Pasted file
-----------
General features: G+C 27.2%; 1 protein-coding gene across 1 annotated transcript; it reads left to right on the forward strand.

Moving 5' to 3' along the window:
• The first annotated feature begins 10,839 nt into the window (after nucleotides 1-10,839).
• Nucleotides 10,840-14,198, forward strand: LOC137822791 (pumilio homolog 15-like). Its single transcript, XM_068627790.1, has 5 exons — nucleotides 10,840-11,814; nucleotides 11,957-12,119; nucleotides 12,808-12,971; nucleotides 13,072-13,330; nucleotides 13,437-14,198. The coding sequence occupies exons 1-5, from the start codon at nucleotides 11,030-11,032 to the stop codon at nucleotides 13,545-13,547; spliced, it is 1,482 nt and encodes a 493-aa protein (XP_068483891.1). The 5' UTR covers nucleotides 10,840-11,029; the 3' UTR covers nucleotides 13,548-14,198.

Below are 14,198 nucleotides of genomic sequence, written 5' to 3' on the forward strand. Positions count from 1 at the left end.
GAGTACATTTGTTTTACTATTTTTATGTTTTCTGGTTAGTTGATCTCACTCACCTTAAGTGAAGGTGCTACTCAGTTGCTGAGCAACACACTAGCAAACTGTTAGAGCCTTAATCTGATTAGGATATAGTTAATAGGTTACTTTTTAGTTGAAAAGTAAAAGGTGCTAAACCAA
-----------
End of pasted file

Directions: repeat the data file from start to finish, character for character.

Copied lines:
General features: G+C 27.2%; 1 protein-coding gene across 1 annotated transcript; it reads left to right on the forward strand.

Moving 5' to 3' along the window:
• The first annotated feature begins 10,839 nt into the window (after nucleotides 1-10,839).
• Nucleotides 10,840-14,198, forward strand: LOC137822791 (pumilio homolog 15-like). Its single transcript, XM_068627790.1, has 5 exons — nucleotides 10,840-11,814; nucleotides 11,957-12,119; nucleotides 12,808-12,971; nucleotides 13,072-13,330; nucleotides 13,437-14,198. The coding sequence occupies exons 1-5, from the start codon at nucleotides 11,030-11,032 to the stop codon at nucleotides 13,545-13,547; spliced, it is 1,482 nt and encodes a 493-aa protein (XP_068483891.1). The 5' UTR covers nucleotides 10,840-11,029; the 3' UTR covers nucleotides 13,548-14,198.

Below are 14,198 nucleotides of genomic sequence, written 5' to 3' on the forward strand. Positions count from 1 at the left end.
GAGTACATTTGTTTTACTATTTTTATGTTTTCTGGTTAGTTGATCTCACTCACCTTAAGTGAAGGTGCTACTCAGTTGCTGAGCAACACACTAGCAAACTGTTAGAGCCTTAATCTGATTAGGATATAGTTAATAGGTTACTTTTTAGTTGAAAAGTAAAAGGTGCTAAACCAA